Based on my experience building and growing open source communities, I believe that this new era of virtual connection offers an unprecedented opportunity for innovation and growth—as long as it is managed with equal focus on the people creating it. Below are five observations on how the world of open source can positively shape the future of innovation in a virtual and seemingly uncertain world.
The virtual world is flat.
Open source communities, teams, and backing companies provide an exceptional model of how to accelerate innovation. That's especially true in these extraordinary times. At its core, open source democratizes the development process, something we see replicated more widely in our new virtual ecosystems. As the opportunity for input becomes more inclusive, organizations are seeing a flattening in infrastructure, both in communications and in operations. Existing hierarchical power structures are weakening as more voices are heard, and the best ideas are given the chance to rise to the top through greater exposure.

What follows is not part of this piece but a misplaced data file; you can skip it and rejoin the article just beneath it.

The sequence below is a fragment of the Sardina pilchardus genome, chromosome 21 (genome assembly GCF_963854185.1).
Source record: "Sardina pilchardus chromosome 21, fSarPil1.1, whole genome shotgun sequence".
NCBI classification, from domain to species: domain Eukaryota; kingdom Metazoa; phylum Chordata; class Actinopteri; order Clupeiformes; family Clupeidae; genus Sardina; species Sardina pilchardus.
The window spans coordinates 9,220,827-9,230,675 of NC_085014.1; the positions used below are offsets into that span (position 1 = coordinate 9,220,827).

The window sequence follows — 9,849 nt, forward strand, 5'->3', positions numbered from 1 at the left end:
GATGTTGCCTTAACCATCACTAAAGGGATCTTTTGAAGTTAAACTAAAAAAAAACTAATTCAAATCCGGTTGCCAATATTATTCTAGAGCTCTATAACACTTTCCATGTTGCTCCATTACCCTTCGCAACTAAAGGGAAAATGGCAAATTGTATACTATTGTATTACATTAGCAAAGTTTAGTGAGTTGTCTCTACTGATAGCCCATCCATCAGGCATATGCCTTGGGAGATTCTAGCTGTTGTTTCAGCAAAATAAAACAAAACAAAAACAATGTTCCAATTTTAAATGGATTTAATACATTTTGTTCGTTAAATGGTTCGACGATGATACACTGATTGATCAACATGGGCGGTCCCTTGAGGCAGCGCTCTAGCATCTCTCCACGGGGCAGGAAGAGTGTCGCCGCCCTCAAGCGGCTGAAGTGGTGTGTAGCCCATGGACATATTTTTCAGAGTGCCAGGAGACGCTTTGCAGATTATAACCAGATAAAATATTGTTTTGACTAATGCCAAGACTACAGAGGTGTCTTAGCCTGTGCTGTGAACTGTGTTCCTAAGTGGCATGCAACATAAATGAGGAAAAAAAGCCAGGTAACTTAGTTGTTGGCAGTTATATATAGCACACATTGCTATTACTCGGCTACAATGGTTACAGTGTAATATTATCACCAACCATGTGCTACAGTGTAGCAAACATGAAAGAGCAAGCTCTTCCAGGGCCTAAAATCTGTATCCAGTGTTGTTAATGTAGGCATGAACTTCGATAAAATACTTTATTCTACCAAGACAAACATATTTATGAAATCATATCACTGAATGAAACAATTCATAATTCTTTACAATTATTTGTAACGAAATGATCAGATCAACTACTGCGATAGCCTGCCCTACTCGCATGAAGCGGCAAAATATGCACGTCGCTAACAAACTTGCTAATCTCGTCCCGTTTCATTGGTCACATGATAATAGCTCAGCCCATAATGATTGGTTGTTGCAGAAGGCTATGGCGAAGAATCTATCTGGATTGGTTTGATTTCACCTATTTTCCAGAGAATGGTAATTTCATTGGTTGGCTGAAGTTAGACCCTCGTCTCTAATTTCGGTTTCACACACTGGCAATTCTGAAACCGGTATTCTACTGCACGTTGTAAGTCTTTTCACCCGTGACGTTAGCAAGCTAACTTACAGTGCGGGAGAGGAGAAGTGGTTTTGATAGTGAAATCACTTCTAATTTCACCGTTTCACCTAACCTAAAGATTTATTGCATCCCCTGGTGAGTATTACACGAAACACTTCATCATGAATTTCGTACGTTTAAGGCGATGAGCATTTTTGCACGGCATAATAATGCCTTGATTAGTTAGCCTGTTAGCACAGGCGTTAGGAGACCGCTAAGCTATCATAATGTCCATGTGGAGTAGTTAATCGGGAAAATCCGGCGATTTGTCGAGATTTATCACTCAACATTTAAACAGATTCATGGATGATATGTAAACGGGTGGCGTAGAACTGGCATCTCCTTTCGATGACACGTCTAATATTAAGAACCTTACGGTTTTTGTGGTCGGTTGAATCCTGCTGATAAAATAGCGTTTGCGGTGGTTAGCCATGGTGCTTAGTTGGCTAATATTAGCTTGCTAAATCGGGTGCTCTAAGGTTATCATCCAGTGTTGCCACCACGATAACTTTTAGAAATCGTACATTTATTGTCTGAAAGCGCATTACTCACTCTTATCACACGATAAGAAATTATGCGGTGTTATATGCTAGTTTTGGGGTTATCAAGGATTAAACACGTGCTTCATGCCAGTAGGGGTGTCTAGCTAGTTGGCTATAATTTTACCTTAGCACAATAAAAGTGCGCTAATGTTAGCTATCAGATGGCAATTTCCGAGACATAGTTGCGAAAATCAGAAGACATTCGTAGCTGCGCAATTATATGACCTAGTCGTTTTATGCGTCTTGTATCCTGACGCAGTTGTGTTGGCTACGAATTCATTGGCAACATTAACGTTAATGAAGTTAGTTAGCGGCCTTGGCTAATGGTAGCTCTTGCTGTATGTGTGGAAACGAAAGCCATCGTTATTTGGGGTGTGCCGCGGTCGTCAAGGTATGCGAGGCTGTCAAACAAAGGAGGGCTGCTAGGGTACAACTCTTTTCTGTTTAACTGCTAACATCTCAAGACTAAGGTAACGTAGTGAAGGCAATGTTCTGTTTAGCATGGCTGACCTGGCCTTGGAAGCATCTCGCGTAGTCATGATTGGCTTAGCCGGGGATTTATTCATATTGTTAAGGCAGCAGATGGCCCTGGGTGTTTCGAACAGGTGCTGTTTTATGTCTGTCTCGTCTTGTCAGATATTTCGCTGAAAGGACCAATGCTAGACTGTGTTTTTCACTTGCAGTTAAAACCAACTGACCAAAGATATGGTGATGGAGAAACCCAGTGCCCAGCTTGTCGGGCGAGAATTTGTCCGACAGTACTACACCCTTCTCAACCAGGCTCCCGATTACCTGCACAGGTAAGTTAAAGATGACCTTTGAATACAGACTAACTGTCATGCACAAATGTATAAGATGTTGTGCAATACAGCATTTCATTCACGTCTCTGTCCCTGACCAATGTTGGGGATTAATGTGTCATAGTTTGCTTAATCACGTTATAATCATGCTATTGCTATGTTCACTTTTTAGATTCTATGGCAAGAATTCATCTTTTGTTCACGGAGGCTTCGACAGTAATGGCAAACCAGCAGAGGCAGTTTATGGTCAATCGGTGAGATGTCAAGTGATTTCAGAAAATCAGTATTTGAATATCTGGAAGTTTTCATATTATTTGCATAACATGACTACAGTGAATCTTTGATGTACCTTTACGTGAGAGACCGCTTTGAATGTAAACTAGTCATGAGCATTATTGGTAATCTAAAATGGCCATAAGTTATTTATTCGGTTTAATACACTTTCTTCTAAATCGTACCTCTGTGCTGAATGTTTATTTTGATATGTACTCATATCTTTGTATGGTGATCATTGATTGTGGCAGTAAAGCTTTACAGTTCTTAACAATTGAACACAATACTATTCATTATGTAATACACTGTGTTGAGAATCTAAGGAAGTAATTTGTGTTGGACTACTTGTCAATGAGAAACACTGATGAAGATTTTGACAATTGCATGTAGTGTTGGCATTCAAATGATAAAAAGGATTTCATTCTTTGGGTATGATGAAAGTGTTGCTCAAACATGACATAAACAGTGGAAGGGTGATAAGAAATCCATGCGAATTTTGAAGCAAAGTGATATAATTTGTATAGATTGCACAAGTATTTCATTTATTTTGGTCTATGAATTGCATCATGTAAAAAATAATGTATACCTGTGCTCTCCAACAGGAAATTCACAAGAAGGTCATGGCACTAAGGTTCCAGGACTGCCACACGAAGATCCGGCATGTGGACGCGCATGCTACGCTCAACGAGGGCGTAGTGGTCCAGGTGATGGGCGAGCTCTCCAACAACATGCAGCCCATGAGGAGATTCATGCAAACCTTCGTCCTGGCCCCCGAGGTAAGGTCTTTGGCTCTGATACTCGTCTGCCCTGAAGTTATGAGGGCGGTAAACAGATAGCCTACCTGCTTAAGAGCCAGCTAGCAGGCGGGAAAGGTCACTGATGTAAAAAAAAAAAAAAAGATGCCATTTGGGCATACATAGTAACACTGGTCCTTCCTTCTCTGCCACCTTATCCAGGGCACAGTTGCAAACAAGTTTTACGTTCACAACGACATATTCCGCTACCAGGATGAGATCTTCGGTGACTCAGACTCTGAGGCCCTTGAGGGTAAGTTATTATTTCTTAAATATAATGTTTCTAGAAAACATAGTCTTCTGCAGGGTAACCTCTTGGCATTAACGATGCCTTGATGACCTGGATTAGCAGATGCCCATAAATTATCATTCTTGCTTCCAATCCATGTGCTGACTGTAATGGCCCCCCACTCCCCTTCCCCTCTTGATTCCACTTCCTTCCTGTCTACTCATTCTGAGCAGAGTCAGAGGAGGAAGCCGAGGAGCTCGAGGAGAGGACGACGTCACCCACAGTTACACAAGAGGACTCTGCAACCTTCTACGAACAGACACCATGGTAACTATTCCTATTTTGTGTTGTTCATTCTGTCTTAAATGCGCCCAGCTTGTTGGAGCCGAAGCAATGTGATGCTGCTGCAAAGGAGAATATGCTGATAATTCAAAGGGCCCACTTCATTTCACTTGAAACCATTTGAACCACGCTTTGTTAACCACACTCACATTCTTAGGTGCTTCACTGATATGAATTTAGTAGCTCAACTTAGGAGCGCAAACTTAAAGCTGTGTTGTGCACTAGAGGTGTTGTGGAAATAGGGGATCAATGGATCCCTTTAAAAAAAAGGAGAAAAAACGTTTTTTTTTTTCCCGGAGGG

As social distancing makes backchannel and handshake agreements much more complicated to execute, I predict that the traditional dance required to access and take positions in leadership will be replaced by flatter, more open methods that ultimately produce fresher—and better—perspectives. Online communication has a way of laying bare the real substance of interactions and ideas, bolstering meritocracy that's central to the strength of open source.
The virtual world is fast.